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Engine options, top speed, acceleration and refinement

‘Freakishly fast’ is how we might have described the TT RS here – were it not for the fact that so little about the way in which the car puts its 394bhp onto the road and hurls itself into middle distance makes it seem like the engine, gearbox or four-wheel drive system is breaking a sweat in order to produce the extraordinary.

Our recorded performance figures speak with emphatic clarity. Taking off in a perfectly regulated launch, driving through all four wheels and actively throwing a huge wave of torque rearwards to lie in wait for the car’s inevitable shift of mass (rather than only doing so passively after the front wheels have begun scrabbling), the TT RS picked off the 0-60mph sprint in an average of 3.6sec.

Huge pace requires feathering of the throttle, but stability makes it easy to turn and brake into hairpin corners

In one direction, and with that little bit of slipperiness under its wheels that fast Audis seem to thrive on, the car actually performed the task in just 3.46sec.

Even at the former mark, the Audi really isn’t far away from supercar pace – quicker, even, than both a Ferrari F430 and a 997-generation Porsche 911 Turbo.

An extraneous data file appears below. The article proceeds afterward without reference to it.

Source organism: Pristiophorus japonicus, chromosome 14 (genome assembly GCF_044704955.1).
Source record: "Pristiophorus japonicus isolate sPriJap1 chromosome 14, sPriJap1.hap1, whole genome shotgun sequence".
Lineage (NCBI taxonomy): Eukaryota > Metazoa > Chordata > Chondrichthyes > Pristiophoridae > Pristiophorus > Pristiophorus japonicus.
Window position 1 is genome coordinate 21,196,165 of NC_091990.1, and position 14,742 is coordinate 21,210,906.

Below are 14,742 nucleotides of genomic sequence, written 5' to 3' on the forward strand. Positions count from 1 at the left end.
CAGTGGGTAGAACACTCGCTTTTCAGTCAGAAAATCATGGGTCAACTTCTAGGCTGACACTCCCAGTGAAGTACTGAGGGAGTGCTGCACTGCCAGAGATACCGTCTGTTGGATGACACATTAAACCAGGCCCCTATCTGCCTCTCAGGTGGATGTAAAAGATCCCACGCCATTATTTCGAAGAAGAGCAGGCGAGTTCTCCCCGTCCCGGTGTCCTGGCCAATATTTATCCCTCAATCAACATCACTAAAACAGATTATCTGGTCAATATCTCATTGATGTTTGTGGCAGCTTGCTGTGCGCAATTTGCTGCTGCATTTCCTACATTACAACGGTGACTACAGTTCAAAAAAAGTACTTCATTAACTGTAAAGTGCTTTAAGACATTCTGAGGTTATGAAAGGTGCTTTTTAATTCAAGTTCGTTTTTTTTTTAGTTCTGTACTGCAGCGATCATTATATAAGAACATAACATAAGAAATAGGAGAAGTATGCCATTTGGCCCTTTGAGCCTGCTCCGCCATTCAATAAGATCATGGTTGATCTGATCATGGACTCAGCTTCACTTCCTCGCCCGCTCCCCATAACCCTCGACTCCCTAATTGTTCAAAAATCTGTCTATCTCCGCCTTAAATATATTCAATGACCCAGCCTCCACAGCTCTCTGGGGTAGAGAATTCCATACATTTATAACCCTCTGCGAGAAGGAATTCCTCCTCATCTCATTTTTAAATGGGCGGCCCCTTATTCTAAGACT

And it doesn’t let up. Needing just 8.4sec to hit 100mph from rest makes the TT RS a closer match for a 2017-model-year Nissan GT-R than a Porsche 718 Cayman S – the latter being shrugged off by more than a second to both 100mph and over a standing quarter mile.

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In objective, straight-line terms, then, TT RS is nothing short of a monster. But the quality of its delivery isn’t abrupt or peaky, as you might imagine it would need to be.

A hint of turbo lag is evident at very low crank speeds, followed by a small but noticeable injection of urge on a flattened throttle as the needle passes 2000rpm, then another at 4000rpm on the way to a fabulous top end that runs out at 6750rpm.

But overall there’s still a remarkably broad spread of warbling and wonderful power and response to tap into, making the car feel fast in all kinds of scenarios.

Audi’s S tronic seven-speed dual-clutch automatic gearbox suits the car much better than the manual gearbox fitted to the 2009 version ever did.

It allows you to make the most of that stellar engine and swap cogs crisply and entirely at will – or just leave it to its own devices.

Meanwhile, the richness and varied tonality of the car’s five-cylinder soundtrack makes it a special car to drive around in at any speed.

It’s a quality undervalued by so many modern sports car makers – and so controversially by one in particular this year.